December 15, 2020liberal democracy

India needs a revival of republicanism

In a country where there are thousands of interest groups, with millions of grievances, the dissolution of constitutional constraints is a recipe for turmoil.

This was post from my highly irregular newsletter — sharing my concerns about the precipitous drop in rule-of-law and rule-by-law in today’s India.

The ongoing situation where hundreds of thousands of farmers from the states around Delhi have laid siege to the national capital, protesting against reforms aimed at freeing them from low-level equilibrium is a good example of why India’s drift away from constitutionalism puts a lot of things in jeopardy.

I’ve put my concerns in a few columns I wrote recently, and am sharing the main points here.

The big worry is this: In a country where there are thousands of interest groups, with millions of grievances, the dissolution of constitutional constraints is a recipe for turmoil.”

Our ancients had a name for the state we are heading towards: matsya nyaya, a state where the big fish eats the small fish. In such a world, there is economic stagnation, social unrest, political violence and worse. To avoid this fate, we must first recognise that our political culture has swung too much towards populism, and that constitutional methods and the promise of justice are not only nice principles but also crucial to holding India together.

Policy issues will always have pros and cons, and benefit some stakeholders and affect others adversely, but in principle, there is only one legitimate method to resolve them — that of the Constitution. But no side is playing by the Constitution in letter and spirit, and we are hurtling headlong into a grey zone where the rule of law is no longer the yardstick for anything. If the slow drift towards this trishanku zone began right after India adopted the Constitution in 1950, it accelerated in recent decades and is now a landslide. We should worry when Voldemort begins to sound reasonable when he says …there is only power and those too weak to seek it.” For when we cannot find constitutional answers, it is power that ultimately decides the issue. No side is playing by the Constitution in letter and spirit, and India is hurtling into a grey zone where rule of law is no longer the yardstick for anything. [Full article]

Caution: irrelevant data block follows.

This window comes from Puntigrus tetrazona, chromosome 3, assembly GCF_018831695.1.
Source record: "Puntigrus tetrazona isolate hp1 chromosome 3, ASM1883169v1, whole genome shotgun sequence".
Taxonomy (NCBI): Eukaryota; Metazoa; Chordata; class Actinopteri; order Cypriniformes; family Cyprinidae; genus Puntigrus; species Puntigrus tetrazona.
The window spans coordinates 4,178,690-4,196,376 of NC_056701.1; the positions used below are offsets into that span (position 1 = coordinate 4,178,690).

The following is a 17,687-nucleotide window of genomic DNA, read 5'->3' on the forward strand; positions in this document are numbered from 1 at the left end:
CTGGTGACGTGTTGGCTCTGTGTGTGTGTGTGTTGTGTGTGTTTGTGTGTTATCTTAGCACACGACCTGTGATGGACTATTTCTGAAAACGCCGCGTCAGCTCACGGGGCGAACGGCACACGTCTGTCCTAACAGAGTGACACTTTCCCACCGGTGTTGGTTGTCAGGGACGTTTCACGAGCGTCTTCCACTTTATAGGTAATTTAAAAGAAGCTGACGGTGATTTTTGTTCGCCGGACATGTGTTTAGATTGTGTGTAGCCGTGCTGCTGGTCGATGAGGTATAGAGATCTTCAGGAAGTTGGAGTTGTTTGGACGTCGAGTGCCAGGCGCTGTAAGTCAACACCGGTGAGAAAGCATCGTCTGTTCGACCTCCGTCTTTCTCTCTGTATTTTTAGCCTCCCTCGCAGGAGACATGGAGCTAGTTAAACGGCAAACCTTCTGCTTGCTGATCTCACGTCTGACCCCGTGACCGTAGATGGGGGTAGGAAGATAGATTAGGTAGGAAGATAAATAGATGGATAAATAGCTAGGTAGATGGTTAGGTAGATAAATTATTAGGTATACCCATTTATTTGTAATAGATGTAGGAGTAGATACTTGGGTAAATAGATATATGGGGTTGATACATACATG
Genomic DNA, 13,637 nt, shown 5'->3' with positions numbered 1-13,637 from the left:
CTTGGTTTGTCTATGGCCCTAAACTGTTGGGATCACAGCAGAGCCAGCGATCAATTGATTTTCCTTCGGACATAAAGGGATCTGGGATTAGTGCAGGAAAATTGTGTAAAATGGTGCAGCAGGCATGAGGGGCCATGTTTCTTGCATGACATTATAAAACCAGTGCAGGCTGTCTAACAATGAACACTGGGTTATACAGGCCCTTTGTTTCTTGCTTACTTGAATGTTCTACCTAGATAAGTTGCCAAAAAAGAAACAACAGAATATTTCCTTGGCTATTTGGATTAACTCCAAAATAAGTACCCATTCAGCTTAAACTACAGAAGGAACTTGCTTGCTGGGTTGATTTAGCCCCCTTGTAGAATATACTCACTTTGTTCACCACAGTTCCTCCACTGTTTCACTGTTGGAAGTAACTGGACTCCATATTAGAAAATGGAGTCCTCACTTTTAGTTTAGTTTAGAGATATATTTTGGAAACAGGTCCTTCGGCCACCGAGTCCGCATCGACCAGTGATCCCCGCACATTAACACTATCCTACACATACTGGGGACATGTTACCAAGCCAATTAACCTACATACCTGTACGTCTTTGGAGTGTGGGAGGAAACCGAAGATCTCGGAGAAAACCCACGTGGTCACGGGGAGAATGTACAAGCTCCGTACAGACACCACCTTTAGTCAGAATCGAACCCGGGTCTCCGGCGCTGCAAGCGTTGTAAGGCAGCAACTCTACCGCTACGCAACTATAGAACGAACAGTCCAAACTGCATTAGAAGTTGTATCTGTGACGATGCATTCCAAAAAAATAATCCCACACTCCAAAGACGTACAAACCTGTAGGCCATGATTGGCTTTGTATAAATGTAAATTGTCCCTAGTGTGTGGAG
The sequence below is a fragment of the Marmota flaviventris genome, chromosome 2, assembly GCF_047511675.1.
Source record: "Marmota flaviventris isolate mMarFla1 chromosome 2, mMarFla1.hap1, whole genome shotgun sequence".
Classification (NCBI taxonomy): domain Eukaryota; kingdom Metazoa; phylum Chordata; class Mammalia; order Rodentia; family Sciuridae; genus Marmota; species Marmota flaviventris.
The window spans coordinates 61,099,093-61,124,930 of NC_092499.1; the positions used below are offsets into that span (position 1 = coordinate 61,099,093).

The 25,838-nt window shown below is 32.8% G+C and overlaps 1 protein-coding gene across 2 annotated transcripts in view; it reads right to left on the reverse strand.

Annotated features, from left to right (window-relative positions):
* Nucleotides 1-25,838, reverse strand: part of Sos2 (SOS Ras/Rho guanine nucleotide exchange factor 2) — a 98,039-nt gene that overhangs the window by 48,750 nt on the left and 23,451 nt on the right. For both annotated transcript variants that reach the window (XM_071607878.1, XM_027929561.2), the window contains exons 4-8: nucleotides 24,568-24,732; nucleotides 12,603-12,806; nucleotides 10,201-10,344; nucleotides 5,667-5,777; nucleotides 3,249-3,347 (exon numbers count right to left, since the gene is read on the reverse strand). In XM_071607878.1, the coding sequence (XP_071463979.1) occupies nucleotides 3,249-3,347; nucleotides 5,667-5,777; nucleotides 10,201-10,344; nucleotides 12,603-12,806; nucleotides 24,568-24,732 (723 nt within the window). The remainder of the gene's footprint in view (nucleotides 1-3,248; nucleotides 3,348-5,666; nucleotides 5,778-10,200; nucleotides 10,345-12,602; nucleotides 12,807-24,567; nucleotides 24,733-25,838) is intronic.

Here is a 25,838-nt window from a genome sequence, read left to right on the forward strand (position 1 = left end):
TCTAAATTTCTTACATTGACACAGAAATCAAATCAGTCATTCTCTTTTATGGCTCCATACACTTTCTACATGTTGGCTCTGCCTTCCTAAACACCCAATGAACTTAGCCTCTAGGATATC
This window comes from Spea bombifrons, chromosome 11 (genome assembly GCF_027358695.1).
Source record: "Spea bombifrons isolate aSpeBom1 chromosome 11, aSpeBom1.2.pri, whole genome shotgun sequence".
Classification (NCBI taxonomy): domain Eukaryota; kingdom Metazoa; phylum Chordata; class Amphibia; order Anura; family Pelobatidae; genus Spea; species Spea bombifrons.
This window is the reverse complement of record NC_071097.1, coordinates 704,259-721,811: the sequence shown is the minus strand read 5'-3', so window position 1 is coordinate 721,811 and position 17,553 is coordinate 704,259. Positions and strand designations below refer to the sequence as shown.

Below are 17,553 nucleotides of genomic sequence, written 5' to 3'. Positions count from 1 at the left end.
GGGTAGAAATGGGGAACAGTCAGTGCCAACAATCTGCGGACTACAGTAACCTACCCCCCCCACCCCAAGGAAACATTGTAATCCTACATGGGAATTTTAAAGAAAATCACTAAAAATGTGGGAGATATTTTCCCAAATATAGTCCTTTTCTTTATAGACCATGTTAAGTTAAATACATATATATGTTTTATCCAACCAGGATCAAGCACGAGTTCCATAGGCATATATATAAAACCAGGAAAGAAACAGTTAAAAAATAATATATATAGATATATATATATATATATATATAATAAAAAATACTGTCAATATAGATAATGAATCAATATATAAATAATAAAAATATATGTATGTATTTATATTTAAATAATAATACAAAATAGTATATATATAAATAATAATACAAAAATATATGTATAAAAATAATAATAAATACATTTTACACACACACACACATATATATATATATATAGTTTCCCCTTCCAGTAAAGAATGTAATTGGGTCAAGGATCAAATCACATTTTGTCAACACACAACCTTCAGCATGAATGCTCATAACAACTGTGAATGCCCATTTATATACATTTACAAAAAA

I think India needs a revival of republicanism.

The idea of a republic goes beyond a State whose head is a president and not a monarch. It is fundamentally a restraint on tyranny — whether by the monarch or the majority. A democracy decides on issues based on popularity, often according to the will of the majority. A republic qualifies majority decisions by forcing them to be consistent with a set of principles that even majorities cannot violate. The most important of these principles are liberty, equality, fraternity and justice. That is why Indian constitutional jurisprudence upholds — and I use the present tense with a mixture of hope and anxiety — the basic structure’ of the Constitution. The values enshrined in the preamble, our fundamental rights, the secular nature of the State and the rule of law form this basic structure’ and are beyond the power of any parliamentary majority to change.

Strengthening the Republic is core to what we’ve been trying to at the Takshashila Institution. I recall being publicly pilloried by nice people back in 2011 for arguing that the Lok Pal movement would cause way more harm than any good. But if the Indian Republic is under severe stress today, that movement cannot escape responsibility. Now, ten years after that episode, the nice people should realise that we need a republican movement that insists on constitutional conduct and rule of law; not more concessions to popular tastes.